Confidence is a funny thing. It’s something we all wish we had more of. In some areas you can be supremely confident, completely certain of yourself, whilst in others you can be utterly insecure and totally vulnerable. Or you can be completely insecure but masquerade convincingly as confident.
My children, my eldest daughter and my step son, manage to hit these marks in both confidence and insecurity in totally opposite ways.
Miss Rose is incredibly confident about talking to people. If someone comes to the house to visit she is not shy about talking to them. When she met her Aunty Laura she climbed into her lap and immediately began an animated conversation about Rainbow Dash, Shopkins, and the wonderfulness of being a girl. There was no shyness, no insecurity. She simply embraced the opportunity to befriend someone.
In many ways this is a sign of her confidence, but it masks a vulnerability and insecurity. She is not completely secure in herself and this gives her the eagerness to please, the desperation to befriend people. It’s a cry of “please love me”. It’s the need for validation. If you like me, I have worth.
My step son might appear insecure. On the same visit from Aunty Laura he didn’t want to talk to her, preferring to keep to himself. He sat alone watching TV. It appears like shyness. But it’s not. He’s not hiding, quivering behind the sofa too scared to come out like I did as a child. It seems like a choice made through fear but on the contrary, it’s the opposite.
Instead of being shy Z is completely secure in who he is. He neither needs to impress nor befriend to feel validated. If you don’t like him then it’s your problem. If he wants to chat or play or charm he can and he will, but if he doesn’t he won’t just because of social niceties. He’s fine. He is who he is and he likes it, and he has no interest in putting himself out to try and win favour.
What passes as confidence in Rose is rooted in a deep insecurity, whereas what passes as shyness in Z is actually a total confidence.
I was neither as a child. I was both completely insecure and completely shy. I cared desperately about what people thought of me and wanted them to love me and approve of me, but I was too shy and insecure to go out and seek it like Rose does. As an adult I still have that insecurity and lack of self worth, I still seek validation from others, but now I am closer to how Rose is in seeking it but it’s far more of a mask. I will assume the role of someone chatty and confident but sometimes to an obnoxious amount, talking over people and internally begging myself to stop, but being completely unable because in the role of the confident and charming person I wish I were I have become lost. Drowned in my own desperation to be approved of, begging myself to come up for air.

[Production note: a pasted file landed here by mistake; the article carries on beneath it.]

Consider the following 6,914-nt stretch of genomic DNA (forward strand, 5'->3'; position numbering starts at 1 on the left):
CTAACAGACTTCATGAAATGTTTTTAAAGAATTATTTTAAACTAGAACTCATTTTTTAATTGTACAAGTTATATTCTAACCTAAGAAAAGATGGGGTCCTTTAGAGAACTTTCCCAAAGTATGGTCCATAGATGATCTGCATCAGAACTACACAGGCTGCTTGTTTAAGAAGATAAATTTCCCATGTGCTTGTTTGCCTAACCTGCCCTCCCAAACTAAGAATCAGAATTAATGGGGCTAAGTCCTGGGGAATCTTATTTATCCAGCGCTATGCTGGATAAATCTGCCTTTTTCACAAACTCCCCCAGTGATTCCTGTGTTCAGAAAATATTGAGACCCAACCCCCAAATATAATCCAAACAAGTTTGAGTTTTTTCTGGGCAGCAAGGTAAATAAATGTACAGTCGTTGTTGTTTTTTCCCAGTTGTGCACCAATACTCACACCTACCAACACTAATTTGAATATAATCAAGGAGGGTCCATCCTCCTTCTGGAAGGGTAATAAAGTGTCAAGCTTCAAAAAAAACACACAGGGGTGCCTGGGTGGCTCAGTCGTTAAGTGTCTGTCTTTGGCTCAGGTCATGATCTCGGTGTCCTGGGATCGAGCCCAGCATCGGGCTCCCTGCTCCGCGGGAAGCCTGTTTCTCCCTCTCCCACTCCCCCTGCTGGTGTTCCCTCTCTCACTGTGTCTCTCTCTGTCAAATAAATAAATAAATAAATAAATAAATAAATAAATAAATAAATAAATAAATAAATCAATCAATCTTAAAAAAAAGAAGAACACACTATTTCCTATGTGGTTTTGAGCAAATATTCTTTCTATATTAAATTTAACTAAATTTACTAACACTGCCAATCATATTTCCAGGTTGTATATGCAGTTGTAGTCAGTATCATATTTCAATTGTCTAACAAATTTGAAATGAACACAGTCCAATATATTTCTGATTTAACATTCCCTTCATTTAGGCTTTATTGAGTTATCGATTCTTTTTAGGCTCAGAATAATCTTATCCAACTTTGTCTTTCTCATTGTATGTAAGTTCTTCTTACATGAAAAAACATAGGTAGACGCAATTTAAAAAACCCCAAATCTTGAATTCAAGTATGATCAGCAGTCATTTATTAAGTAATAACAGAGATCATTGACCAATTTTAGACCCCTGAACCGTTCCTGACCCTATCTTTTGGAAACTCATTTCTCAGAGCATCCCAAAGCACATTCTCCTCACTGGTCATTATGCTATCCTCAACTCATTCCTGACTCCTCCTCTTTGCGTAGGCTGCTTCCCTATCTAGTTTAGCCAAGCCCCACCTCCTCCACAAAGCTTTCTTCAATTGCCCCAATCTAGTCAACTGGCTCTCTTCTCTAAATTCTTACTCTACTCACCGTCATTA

Another area they’re reversed in is on our trips to a soft play centre. When we get in Miss Rose is abandoning her shoes and scaling to the top of the play frame, clambering enthusiastically over foam mounds, scrambling up nets, and then launching herself down the tallest slides with a weeeeeeeeeeeeeeeeee and a huge grin. Then attacking it again. She has no sense of danger, no fear. She just runs, leaps, climbs and screams with glee.
Z is more cautious. More nervous. If he gets up to the top he won’t go down the slide, fearful of what might happen on the way, scared of how he’ll land.
Miss Rose, being the eager to please little person she is, will take time going back and forth with Z, finding him things he’s comfortable doing, offering guidance on how to conquer some of the tougher obstacles. His face looks horrified as she launches herself face first over something then pops up again, goofily grinning and assuring him he’ll bounce.
For a little girl so anxious about human relationships and how she’s percevied, she is completely confident in tackling any physical challenge. She will try new food without hesitation, throw herself onto a trampoline and assume she’ll survive, and climb to the top of the climbing frame without working out how she’ll get down again (often with me scrambling up after her when she realises she actually can’t).
For a little boy so totally secure in who he is and absolutely not concerned with needing to be validated by the opinions of others, he’s very nervous about the physical. He’s concerned for his physical well being, genuinely terrified of food that looks different or might get him messy, and won’t attempt anything unless he knows how and when he will be able to end the experience.
I wish I had Z’s personal confidence. I wish I was as totally okay with who I am as he is. I wish I could say “fuck it, I’m just not interested today” if people were demanding of me, wanting me to entertain them, giving me looks of disapproval if my performance doesn’t meet their standards.
I wish I had Miss Rose’s bravery. I wish I could attack things with the belief that I’ll survive that she does, with the assumption that if I’ll figure out how to get back and if I can’t then someone will come and help me like she does.
Unfortunately I have neither of their strengths. I have all of both of their weaknesses. I think I’m too old now to change, to grow and learn and develop. But they might be able to. Miss Rose might learn that she is valuable and completely okay as a person even if not everybody likes her, Z might learn that he can try new things and not come to any harm.
But even if they don’t, I am grateful for the areas they are secure in… grateful and a little envious.
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Thanks as always for reading, and I’ll speak to you soon I hope!